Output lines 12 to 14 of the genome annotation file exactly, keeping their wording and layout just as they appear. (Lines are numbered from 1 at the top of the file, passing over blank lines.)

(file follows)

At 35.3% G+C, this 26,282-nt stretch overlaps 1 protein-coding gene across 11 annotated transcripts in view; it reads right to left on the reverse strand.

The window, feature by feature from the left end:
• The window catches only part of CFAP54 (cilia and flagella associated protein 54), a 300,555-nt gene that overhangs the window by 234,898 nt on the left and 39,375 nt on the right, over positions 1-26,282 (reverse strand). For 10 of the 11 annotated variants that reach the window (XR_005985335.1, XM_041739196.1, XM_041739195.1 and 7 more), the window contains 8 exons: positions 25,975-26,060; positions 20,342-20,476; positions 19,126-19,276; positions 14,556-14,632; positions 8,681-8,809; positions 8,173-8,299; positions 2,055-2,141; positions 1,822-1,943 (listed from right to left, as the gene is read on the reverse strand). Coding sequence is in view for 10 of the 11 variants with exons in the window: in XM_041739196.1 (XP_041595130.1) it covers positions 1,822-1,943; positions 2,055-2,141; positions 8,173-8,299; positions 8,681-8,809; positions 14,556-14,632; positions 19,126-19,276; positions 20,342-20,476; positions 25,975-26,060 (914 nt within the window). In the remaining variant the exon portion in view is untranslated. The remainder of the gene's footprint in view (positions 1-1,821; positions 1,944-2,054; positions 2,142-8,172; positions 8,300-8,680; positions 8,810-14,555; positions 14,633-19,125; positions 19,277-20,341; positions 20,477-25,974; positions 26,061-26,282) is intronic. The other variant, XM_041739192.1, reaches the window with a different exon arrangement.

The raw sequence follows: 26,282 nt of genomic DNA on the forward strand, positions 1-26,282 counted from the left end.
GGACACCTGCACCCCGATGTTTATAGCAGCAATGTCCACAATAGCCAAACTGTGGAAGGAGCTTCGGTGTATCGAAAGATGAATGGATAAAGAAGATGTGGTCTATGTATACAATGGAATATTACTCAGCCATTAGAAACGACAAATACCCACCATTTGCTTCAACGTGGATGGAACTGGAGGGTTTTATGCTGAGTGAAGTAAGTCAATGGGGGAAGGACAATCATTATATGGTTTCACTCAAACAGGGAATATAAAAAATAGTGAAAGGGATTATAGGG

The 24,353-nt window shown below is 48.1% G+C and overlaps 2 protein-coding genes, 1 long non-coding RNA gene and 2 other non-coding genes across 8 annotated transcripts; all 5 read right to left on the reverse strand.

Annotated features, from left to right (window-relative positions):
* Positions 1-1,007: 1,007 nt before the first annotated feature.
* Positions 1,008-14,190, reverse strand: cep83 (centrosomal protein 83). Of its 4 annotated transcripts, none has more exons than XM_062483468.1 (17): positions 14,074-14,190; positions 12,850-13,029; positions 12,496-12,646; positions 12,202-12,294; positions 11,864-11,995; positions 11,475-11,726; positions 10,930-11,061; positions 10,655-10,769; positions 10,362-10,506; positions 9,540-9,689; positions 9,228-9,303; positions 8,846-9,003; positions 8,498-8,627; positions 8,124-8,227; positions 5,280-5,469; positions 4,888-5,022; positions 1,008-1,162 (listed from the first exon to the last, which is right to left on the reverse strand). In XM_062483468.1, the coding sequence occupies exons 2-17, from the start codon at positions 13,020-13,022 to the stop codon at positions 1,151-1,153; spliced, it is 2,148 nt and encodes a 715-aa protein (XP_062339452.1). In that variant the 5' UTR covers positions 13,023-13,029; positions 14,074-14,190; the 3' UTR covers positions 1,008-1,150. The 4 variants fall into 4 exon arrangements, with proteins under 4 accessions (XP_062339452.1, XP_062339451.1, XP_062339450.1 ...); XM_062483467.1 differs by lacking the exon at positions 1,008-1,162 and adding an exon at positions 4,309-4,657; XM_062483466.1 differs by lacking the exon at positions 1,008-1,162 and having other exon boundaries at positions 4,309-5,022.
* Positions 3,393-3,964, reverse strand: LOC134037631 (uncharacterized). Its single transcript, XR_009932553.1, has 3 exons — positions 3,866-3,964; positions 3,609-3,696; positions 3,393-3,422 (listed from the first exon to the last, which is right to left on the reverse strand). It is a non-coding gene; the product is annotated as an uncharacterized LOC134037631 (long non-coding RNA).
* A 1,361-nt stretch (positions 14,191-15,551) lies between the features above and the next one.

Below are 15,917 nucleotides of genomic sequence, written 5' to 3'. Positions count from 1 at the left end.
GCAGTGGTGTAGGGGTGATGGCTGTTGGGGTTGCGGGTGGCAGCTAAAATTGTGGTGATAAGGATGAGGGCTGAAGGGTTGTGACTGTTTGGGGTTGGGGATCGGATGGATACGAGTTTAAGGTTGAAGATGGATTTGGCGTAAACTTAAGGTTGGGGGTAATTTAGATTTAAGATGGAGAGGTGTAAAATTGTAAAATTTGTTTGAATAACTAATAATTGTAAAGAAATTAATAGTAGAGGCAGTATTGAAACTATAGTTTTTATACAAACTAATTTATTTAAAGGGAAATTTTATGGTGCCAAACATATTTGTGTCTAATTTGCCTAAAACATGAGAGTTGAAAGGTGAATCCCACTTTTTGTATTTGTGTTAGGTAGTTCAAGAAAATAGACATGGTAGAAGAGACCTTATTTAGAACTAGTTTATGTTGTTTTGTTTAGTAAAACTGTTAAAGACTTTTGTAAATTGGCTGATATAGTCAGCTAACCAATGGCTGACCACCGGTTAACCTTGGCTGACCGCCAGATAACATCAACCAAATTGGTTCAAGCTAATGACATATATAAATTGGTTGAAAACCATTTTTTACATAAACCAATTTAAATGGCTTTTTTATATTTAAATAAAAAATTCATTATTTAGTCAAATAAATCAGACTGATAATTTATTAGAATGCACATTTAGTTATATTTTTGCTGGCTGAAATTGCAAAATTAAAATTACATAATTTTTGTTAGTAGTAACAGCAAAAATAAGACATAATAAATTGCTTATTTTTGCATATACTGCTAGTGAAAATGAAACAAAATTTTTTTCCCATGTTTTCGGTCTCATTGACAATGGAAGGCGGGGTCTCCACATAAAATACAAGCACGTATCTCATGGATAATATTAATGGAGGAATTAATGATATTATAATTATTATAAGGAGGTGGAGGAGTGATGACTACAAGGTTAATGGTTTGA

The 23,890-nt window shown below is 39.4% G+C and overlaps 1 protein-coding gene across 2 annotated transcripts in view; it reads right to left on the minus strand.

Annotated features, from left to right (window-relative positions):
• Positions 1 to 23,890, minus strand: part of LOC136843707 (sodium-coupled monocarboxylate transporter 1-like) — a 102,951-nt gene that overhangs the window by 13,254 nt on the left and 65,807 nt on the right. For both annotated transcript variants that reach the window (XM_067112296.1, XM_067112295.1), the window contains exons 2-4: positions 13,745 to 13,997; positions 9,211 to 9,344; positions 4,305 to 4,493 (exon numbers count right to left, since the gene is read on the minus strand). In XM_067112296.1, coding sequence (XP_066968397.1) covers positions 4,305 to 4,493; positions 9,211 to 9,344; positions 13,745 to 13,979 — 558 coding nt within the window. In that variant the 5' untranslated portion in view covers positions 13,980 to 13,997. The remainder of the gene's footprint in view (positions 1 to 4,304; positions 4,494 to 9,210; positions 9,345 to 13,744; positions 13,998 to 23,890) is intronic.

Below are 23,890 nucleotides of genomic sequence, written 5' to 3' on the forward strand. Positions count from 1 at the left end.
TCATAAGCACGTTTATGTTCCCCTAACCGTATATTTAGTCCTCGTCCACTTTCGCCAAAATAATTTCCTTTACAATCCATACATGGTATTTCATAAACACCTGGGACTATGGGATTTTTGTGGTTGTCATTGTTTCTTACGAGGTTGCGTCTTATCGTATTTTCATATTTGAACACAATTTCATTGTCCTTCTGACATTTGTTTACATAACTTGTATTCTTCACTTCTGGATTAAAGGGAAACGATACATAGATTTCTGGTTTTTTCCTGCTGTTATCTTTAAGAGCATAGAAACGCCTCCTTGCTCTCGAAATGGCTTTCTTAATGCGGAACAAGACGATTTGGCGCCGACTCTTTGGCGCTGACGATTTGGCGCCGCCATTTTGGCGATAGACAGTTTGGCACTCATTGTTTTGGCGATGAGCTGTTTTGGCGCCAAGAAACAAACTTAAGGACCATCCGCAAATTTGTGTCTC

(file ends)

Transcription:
Below are 15,917 nucleotides of genomic sequence, written 5' to 3'. Positions count from 1 at the left end.
GCAGTGGTGTAGGGGTGATGGCTGTTGGGGTTGCGGGTGGCAGCTAAAATTGTGGTGATAAGGATGAGGGCTGAAGGGTTGTGACTGTTTGGGGTTGGGGATCGGATGGATACGAGTTTAAGGTTGAAGATGGATTTGGCGTAAACTTAAGGTTGGGGGTAATTTAGATTTAAGATGGAGAGGTGTAAAATTGTAAAATTTGTTTGAATAACTAATAATTGTAAAGAAATTAATAGTAGAGGCAGTATTGAAACTATAGTTTTTATACAAACTAATTTATTTAAAGGGAAATTTTATGGTGCCAAACATATTTGTGTCTAATTTGCCTAAAACATGAGAGTTGAAAGGTGAATCCCACTTTTTGTATTTGTGTTAGGTAGTTCAAGAAAATAGACATGGTAGAAGAGACCTTATTTAGAACTAGTTTATGTTGTTTTGTTTAGTAAAACTGTTAAAGACTTTTGTAAATTGGCTGATATAGTCAGCTAACCAATGGCTGACCACCGGTTAACCTTGGCTGACCGCCAGATAACATCAACCAAATTGGTTCAAGCTAATGACATATATAAATTGGTTGAAAACCATTTTTTACATAAACCAATTTAAATGGCTTTTTTATATTTAAATAAAAAATTCATTATTTAGTCAAATAAATCAGACTGATAATTTATTAGAATGCACATTTAGTTATATTTTTGCTGGCTGAAATTGCAAAATTAAAATTACATAATTTTTGTTAGTAGTAACAGCAAAAATAAGACATAATAAATTGCTTATTTTTGCATATACTGCTAGTGAAAATGAAACAAAATTTTTTTCCCATGTTTTCGGTCTCATTGACAATGGAAGGCGGGGTCTCCACATAAAATACAAGCACGTATCTCATGGATAATATTAATGGAGGAATTAATGATATTATAATTATTATAAGGAGGTGGAGGAGTGATGACTACAAGGTTAATGGTTTGA

The 23,890-nt window shown below is 39.4% G+C and overlaps 1 protein-coding gene across 2 annotated transcripts in view; it reads right to left on the minus strand.